First pass

Memphis charter school applicants should go back to the drawing board, says staff

PHOTO: Tennessee Charter School Center
The Tennessee Charter School Center hosted its fifth annual enrollment fair in March in Memphis. Tennessee has 107 charter schools, 71 of which are in Memphis.

All 14 groups seeking to start or expand charter schools in Memphis in 2018 are getting an early icy reception from Shelby County Schools.

District administrators recommended Friday that all their applications be denied, and the school board is expected to agree when it votes on the matter later this month.

But that’s fairly common for a first vote on charter applications — and not the end of the road for this year’s crop of applicants. They would have 30 days to amend their applications before the board’s second vote in August.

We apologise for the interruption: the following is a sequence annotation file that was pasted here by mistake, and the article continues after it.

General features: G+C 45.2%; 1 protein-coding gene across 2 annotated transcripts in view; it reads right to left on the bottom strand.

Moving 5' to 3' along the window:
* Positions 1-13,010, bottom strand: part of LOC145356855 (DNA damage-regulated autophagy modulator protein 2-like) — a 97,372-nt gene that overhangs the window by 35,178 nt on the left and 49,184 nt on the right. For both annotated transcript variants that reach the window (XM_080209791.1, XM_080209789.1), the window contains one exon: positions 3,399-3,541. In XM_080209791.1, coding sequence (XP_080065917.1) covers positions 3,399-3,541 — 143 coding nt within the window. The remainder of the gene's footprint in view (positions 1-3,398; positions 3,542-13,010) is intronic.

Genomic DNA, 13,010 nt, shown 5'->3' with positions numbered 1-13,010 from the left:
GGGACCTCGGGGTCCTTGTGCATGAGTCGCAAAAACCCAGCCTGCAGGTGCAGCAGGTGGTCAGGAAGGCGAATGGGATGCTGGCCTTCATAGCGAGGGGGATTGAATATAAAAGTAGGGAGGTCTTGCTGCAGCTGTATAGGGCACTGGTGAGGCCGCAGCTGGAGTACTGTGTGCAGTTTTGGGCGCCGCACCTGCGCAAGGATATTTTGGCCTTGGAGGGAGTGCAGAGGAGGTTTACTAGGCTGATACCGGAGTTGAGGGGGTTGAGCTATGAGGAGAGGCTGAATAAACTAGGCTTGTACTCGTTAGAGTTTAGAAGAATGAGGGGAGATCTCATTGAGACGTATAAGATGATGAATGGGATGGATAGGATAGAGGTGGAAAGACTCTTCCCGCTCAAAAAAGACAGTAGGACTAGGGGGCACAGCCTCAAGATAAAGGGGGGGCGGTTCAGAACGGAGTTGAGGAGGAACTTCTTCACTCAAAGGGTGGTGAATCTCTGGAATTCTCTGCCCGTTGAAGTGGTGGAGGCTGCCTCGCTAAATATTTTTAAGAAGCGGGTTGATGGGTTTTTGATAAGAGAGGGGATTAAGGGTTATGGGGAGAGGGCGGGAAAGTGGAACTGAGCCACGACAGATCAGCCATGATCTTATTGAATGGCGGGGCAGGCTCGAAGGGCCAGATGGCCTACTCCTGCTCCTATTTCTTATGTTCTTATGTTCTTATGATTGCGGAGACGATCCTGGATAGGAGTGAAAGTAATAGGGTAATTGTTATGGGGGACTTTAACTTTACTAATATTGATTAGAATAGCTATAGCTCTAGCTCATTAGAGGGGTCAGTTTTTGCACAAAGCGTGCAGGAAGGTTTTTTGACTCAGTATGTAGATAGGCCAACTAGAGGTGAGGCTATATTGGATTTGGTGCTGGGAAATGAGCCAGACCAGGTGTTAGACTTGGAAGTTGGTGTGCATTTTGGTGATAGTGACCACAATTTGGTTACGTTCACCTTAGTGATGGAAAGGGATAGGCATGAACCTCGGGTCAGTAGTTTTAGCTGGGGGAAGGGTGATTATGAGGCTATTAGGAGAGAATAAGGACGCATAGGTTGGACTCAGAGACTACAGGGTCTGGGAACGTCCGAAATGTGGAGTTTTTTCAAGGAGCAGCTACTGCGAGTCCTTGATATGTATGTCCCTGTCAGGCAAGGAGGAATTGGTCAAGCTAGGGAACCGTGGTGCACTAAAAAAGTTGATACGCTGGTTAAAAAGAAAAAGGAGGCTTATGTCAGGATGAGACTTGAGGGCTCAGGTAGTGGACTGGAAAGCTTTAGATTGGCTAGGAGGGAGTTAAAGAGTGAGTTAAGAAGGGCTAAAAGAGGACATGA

Last year, the school board initially denied 11 of 13 applications and ultimately approved seven in all.

The recommendations will be discussed at next week’s school board work session.

District leaders cited unclear academic plans, missing budget documents, and sloppy writing in several applications. Other proposals need more evidence that their plans are backed by research. Fewer concerns were cited on two applications — by Believe Memphis Academy and Freedom Preparatory Academy Charter School.

“The biggest issue is to make sure the proper questions have been raised and the proper guidance has been given for the applications so we can move forward with bringing in high-quality charter schools to the district,” said Luther Mercer, Memphis advocacy director for the Tennessee Charter School Center.

The recommendations come as the office overseeing the district’s charter sector is in transition and seeking to bolster its accountability, which a national consultant said is lacking. This spring, the district hired former Indianapolis charter school principal Daphné Robinson as its new director, and she has been building her team from the ground up.

Groups vying for approval this year want to open schools that range from an all-girls program to a sports academy to several focused on science, technology, engineering and math. All but one operator are locally based, and two are trying again after being turned down last year. Half already run charter schools through the Memphis district.